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How should Landlords vote in Elections 2010?

That is a very good and pertinent question. One which I hope all landlords have been able to answer. However, it is possible that some are still wavering, and understandably so.  This election went from being a two horse race to a three horse race, much to the consternation of the two big parties, the blues and the reds. Enter the yellows, with their fresh new perspective on the economy, taxes, politics and opportunities, giving a zing to what might have been a lack-lustre offering.

No one can dictate how one should vote. But some additional information might go some way to providing some clarity.

So, what do the parties have to offer us landlords in the private rented sector? I read an article very recently by Oliver Romain, printed in the latest edition of the Landlord & Buy-to-let magazine, the Election Special, he called it. The answer is, not very much. There is something, but quite light.

The Conservatives, have tabled an Early Day Motion opposing the issue of HMO planning requirements just introduced by the outgoing goofment, and have come under fire from John Denham, former Labour secretary of State, and now Parliamentary candidate in Southamption. But that’s another story. So what else do the Tories have up their sleeves?  They

(1) promise to abolish Home Information Packs (HIPs) and
(2) introduce eco-incentives for homes,
(3) promise to raise inheritance tax threshold to £1m
, which will be welcome by most successful landlords with offspring.

The Tories have always been viewed as pro-business, but on this particular issue of the PRS, they don’t quite impress me with their offerings. Watering down the HMO planning law does not solve the problem, its just tinkering with the edges.

Labour‘s response is interesting. What did Labour have to say when asked why landlords should vote for them. The response from John Healy, the then housing minister was this: “The Labour Government recognises the important role that private landlords play in the housing market in the UK. To ensure that this contribution is properly appreciated we are committed to supporting professionalism among private landlords and property managers. (More goobledegook…)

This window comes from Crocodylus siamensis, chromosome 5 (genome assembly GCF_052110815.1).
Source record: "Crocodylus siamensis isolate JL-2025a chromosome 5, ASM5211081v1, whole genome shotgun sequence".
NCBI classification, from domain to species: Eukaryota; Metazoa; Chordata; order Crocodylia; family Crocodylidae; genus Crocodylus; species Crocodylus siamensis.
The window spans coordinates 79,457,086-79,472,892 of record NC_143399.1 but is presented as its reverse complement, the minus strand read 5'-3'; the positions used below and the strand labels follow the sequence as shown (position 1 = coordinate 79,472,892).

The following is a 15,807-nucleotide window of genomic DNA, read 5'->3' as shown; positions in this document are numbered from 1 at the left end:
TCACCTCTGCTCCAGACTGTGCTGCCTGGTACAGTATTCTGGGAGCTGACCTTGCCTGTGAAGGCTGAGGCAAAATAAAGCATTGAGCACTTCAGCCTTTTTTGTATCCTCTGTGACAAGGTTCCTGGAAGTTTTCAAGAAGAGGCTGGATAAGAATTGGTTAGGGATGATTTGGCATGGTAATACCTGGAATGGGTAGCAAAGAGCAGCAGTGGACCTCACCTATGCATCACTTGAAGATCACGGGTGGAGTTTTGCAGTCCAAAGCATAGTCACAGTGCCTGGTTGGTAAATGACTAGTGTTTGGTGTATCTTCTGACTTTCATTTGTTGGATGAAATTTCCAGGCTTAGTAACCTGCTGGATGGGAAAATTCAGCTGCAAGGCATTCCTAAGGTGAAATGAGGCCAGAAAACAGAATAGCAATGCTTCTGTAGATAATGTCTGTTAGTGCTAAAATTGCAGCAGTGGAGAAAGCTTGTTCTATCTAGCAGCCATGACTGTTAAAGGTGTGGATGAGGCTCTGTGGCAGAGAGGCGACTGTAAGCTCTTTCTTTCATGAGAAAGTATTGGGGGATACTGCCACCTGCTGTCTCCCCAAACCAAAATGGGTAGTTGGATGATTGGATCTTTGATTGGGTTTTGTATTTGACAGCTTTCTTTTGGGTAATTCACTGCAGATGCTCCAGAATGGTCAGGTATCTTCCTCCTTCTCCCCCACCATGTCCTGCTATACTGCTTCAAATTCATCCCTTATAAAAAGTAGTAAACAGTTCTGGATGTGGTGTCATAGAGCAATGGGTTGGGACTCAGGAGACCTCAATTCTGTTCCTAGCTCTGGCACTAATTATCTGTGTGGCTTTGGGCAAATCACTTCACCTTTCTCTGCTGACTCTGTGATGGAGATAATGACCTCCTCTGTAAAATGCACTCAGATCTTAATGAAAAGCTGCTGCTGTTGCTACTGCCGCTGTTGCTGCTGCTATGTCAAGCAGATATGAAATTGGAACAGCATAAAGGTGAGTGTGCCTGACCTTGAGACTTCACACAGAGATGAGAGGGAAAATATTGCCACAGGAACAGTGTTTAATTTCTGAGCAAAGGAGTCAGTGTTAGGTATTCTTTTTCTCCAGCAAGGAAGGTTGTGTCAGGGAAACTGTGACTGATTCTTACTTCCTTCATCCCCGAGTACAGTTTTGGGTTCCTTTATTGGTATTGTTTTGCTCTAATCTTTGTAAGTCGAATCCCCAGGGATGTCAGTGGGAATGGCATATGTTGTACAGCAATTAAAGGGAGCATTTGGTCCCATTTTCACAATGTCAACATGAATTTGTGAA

1. We will establish a new National Landlord Register and take action to assist landlords in providing the best possible service for their tenants.
  2. We will also allow councils to set up their own local landlord licensing schemes. This will mean that permission will no longer be required from central government, freeing councils to better apply their knowledge and awareness of local issues and concerns.
  3. In addition, our recent consultation ‘Investment in the UK private rented sector’ has invited industry to consider how we can work with the private sector to address demand, housing supply and any barriers to investment.

I don’t know about you, but that does not tell me much, and as the article author said, the response was probably meaningful to the “political twonks” of Whitehall (by the way, what are twonks?). This typifies the Labour approach – control, control and more control. Use a sledgehammer to crack a nut, and ignore the consequence. The goofment’s own independent report stated the problem of HMOs/studentification was not widespread or sufficient significant to justify a new law, but typically, the goofment did not listen. What about all those towns/cities that don’t have universities or colleges? Labour think all landlords are ogres that must be controlled, and their way of controlling us is by more regulation. Anyway, I digress…  but then on second thoughts, why would any Landlord, having  just read this, even consider voting Labour?

LibDems, the new kids on the block seem to have a bit more to say on the private rented sector.

  1. Under the banner of ‘fairer taxation’ they will reintroduce indexation allowance, meaning that nobody will pay capital gains on the increase in an asset’s price due to general price inflation. Benefiting landlords during their lifetime
  2. In addition, they will widen the CGT rules to encompass all UK property, regardless of whether ownership is by a resident or a non-resident, so that everyone pays their fair share.”
  3. They promise to abolish Home Information Packs and introduce eco-incentives for homes
  4. There are over 760,000 empty homes in England alone, and they want to bring a quarter of a million of these empty homes back into use (reasonable target, I would say). This will be done by providing a mix of grants and cheap loans of up to £10,000: grants if the home is brought back into use for social housing and loans if the homes is brought back into use in the private housing sector. (this should also stimulate jobs in some parts of the building industry)
  5. We will reduce the cost of repairs and improvements by equalising the rate of VAT on new build and repair… VAT on repair and rebuild work will come down from 17.5% and it will be cheaper to add extensions to houses and do loft conversions etc. (I don’t know about you, but that is music to my ears. Paying VAT on essential repairs is just so unfair and a disincentive ).

The conclusion of the article was that whilst no party offers a truly focused message for the PRS, the LibDems come first, the Conservatives second and Labour a well deserved third place, in respect of positive plans for Landlords.

So, fellow Landlords, over to you. I know which party I will be voting for, what about you?

If you want more detailed information, you can read the full article here.

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